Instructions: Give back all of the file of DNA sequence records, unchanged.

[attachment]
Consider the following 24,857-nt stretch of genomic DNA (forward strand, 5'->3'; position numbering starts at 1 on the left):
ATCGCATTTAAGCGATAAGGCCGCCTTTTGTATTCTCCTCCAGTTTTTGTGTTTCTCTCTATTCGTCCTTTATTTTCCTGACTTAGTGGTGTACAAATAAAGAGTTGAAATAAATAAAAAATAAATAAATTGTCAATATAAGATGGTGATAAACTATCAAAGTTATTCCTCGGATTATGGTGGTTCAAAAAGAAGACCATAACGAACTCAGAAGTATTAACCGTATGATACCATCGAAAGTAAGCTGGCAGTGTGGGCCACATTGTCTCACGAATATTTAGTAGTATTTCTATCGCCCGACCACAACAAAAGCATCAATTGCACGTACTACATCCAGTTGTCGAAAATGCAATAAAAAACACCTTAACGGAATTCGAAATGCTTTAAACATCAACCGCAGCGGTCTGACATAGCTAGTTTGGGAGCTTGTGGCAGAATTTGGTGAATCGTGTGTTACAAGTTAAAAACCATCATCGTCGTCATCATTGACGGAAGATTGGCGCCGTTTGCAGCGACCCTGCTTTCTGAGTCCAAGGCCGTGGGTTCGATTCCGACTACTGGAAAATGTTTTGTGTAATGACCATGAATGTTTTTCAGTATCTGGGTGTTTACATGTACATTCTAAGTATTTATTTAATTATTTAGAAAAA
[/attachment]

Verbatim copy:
Consider the following 24,857-nt stretch of genomic DNA (forward strand, 5'->3'; position numbering starts at 1 on the left):
ATCGCATTTAAGCGATAAGGCCGCCTTTTGTATTCTCCTCCAGTTTTTGTGTTTCTCTCTATTCGTCCTTTATTTTCCTGACTTAGTGGTGTACAAATAAAGAGTTGAAATAAATAAAAAATAAATAAATTGTCAATATAAGATGGTGATAAACTATCAAAGTTATTCCTCGGATTATGGTGGTTCAAAAAGAAGACCATAACGAACTCAGAAGTATTAACCGTATGATACCATCGAAAGTAAGCTGGCAGTGTGGGCCACATTGTCTCACGAATATTTAGTAGTATTTCTATCGCCCGACCACAACAAAAGCATCAATTGCACGTACTACATCCAGTTGTCGAAAATGCAATAAAAAACACCTTAACGGAATTCGAAATGCTTTAAACATCAACCGCAGCGGTCTGACATAGCTAGTTTGGGAGCTTGTGGCAGAATTTGGTGAATCGTGTGTTACAAGTTAAAAACCATCATCGTCGTCATCATTGACGGAAGATTGGCGCCGTTTGCAGCGACCCTGCTTTCTGAGTCCAAGGCCGTGGGTTCGATTCCGACTACTGGAAAATGTTTTGTGTAATGACCATGAATGTTTTTCAGTATCTGGGTGTTTACATGTACATTCTAAGTATTTATTTAATTATTTAGAAAAA